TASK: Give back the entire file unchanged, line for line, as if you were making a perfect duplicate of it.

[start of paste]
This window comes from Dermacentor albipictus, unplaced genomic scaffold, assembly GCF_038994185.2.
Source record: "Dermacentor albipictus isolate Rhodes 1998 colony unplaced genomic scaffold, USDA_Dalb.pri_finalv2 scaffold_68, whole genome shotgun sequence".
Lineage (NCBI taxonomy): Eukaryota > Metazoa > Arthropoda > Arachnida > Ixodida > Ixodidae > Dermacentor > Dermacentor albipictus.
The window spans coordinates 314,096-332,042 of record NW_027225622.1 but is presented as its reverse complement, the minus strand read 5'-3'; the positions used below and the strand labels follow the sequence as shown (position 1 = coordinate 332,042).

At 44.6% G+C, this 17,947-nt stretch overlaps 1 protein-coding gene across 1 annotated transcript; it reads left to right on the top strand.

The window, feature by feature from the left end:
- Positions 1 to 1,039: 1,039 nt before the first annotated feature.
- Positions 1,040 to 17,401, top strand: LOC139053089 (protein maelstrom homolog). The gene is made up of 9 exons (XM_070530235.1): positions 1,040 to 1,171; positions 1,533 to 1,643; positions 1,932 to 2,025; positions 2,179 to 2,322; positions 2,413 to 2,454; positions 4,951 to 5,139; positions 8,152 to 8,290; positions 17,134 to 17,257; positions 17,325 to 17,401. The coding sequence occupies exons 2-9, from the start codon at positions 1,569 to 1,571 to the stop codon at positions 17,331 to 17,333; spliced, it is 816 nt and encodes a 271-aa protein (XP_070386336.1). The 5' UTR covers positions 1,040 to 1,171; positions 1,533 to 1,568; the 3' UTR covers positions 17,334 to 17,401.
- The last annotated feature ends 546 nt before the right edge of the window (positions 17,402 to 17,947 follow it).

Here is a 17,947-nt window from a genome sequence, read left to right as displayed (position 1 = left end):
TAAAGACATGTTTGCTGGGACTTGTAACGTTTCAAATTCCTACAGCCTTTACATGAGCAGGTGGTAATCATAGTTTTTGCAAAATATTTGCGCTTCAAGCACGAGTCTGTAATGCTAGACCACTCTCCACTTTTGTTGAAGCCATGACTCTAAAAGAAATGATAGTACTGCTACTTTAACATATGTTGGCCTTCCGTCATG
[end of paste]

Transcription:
This window comes from Dermacentor albipictus, unplaced genomic scaffold, assembly GCF_038994185.2.
Source record: "Dermacentor albipictus isolate Rhodes 1998 colony unplaced genomic scaffold, USDA_Dalb.pri_finalv2 scaffold_68, whole genome shotgun sequence".
Lineage (NCBI taxonomy): Eukaryota > Metazoa > Arthropoda > Arachnida > Ixodida > Ixodidae > Dermacentor > Dermacentor albipictus.
The window spans coordinates 314,096-332,042 of record NW_027225622.1 but is presented as its reverse complement, the minus strand read 5'-3'; the positions used below and the strand labels follow the sequence as shown (position 1 = coordinate 332,042).

At 44.6% G+C, this 17,947-nt stretch overlaps 1 protein-coding gene across 1 annotated transcript; it reads left to right on the top strand.

The window, feature by feature from the left end:
- Positions 1 to 1,039: 1,039 nt before the first annotated feature.
- Positions 1,040 to 17,401, top strand: LOC139053089 (protein maelstrom homolog). The gene is made up of 9 exons (XM_070530235.1): positions 1,040 to 1,171; positions 1,533 to 1,643; positions 1,932 to 2,025; positions 2,179 to 2,322; positions 2,413 to 2,454; positions 4,951 to 5,139; positions 8,152 to 8,290; positions 17,134 to 17,257; positions 17,325 to 17,401. The coding sequence occupies exons 2-9, from the start codon at positions 1,569 to 1,571 to the stop codon at positions 17,331 to 17,333; spliced, it is 816 nt and encodes a 271-aa protein (XP_070386336.1). The 5' UTR covers positions 1,040 to 1,171; positions 1,533 to 1,568; the 3' UTR covers positions 17,334 to 17,401.
- The last annotated feature ends 546 nt before the right edge of the window (positions 17,402 to 17,947 follow it).

Here is a 17,947-nt window from a genome sequence, read left to right as displayed (position 1 = left end):
TAAAGACATGTTTGCTGGGACTTGTAACGTTTCAAATTCCTACAGCCTTTACATGAGCAGGTGGTAATCATAGTTTTTGCAAAATATTTGCGCTTCAAGCACGAGTCTGTAATGCTAGACCACTCTCCACTTTTGTTGAAGCCATGACTCTAAAAGAAATGATAGTACTGCTACTTTAACATATGTTGGCCTTCCGTCATG